• Search

GAR 100 - 11th Edition

Motieka & Audzevicius

05 April 2018

The Lithuanian firm has delivered a win for Gazprom and is acting for Serbia

People in Who’s Who Legal 1
Pending cases as counsel 4
Value of pending counsel work US$60 million
Treaty cases 1
Current arbitrator appointments 1 (of which 0 are as sole or chair)
Lawyers sitting as arbitrator 1

Founding partner Kazimieras Motieka has been practising law since 1959 – making Motieka & Audzevicˇius one of the longest operating law firms in Lithuania.

Following the arrival in 2003 of Ramunas Audzevicˇius – now co-head of dispute resolution – the firm began to focus on disputes arising out of foreign investment in new economies in the Baltic and CIS regions. The team is now recognised as the leading arbitration practice in Lithuania.

The other disputes co-head is Jovitas Elzbergas, who specialises in real estate and construction matters.

Network

Based in the Lithuanian capital of Vilnius, the firm is part of the Hedman Group, a Baltic-leaning network including firms in Finland, Estonia and Latvia.

Who uses it?

Besides Gazprom, it has advised Italian drinks manufacturer Bosca, Serbian gas distributor Srbijagas and Russia’s Sberbank. It has acted for Italian, Danish and Lithuanian investors in bilateral investment treaty claims.

It has paired up with Lalive to represent a global engineering contractor and power equipment supplier in ICC disputes relating to a Baltic oil refinery.

The firm is increasingly active in sports arbitration cases, representing clients in Belarus, Russia and Switzerland.

Track record

The firm’s most spectacular results have been for Gazprom in a long-running dispute with Lithuania’s energy ministry over a privatised natural gas provider. As co-counsel with Dentons, it persuaded an SCC tribunal to throw out a US$2 billion claim that alleged the Russian state entity had unfairly raised gas prices (Shearman & Sterling were on the other side). Lithuania is challenging the award in the Swedish courts.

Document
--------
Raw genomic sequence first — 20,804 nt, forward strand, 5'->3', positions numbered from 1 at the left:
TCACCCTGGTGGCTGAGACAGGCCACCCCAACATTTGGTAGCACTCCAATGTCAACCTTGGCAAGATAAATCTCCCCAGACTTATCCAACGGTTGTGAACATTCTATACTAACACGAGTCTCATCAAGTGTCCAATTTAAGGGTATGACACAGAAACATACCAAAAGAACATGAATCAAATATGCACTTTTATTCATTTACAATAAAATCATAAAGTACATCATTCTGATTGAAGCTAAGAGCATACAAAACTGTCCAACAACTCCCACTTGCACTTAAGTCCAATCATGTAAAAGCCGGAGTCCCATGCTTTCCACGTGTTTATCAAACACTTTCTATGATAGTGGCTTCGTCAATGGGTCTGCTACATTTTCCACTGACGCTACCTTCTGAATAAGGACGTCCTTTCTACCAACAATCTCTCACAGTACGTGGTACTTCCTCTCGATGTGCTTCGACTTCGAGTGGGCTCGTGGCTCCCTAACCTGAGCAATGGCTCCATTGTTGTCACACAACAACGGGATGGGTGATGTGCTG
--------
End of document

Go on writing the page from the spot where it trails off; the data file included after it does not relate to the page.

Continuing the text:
In an earlier phase of the dispute, Motieka & Audzevicˇius persuaded the Lithuanian Supreme Court to recognise a prior SCC award that had restrained the energy ministry from litigating some of its claims. That part of the case went all the way up to the European Court of Justice, leading to a landmark ruling that anti-suit injunctions issued by arbitral tribunals are compatible with EU law. The ECJ ruling was recognised at the GAR Awards as the most important decision of 2015.

Another case saw it represent Lithuania’s ICOR group in an SCC dispute that ended up before the Belarusian Supreme Court. While the amounts at stake were small, the firm impressively obtained a declaration from the Supreme Court accepting the concept of the assignment of an arbitration clause.

Recent events

The firm is acting for Serbian energy company Srbijagas for multiple disputes with one of Lithuania’s largest companies, including proceedings to enforce four ICC and VIAC awards totalling €10 million. The client recently instructed it for a new claim, worth €50 million.

The Serbian government has also retained it to pursue enforcement of VIAC and Serbian arbitral awards against two major Lithuanian companies.

It is advising a Lithuanian client in a €7 million construction arbitration at the ICC. It has also representing Estonian and Russian parties in investment disputes with Lithuania, one of which has also given rise to a claim to the European Commission.

Client comment

Barton Legum of Dentons Europe, who worked with with Motieka & Audzevicˇius on the Gazprom dispute, praises Audzevicˇius as “a brilliant strategist, very responsive, thoughtful and perfectly fluent in English and in Russian.”

Insight

Reviews

Regional analysis from arbitrators around the globe, focussing on key developments in specific industry areas and jurisdictions.

Gcr handbook devices 1024 230x67

The Asia-Pacific Arbitration Review 2020

Highlights

DCF: Gold Standard or Fool’s Gold?

Montek Mayal and Alexander Davie

FTI Consulting

Distinction and Connection: Hong Kong and Mainland China, a View from the HKIAC

Sarah Grimmer

Hong Kong International Arbitration Centre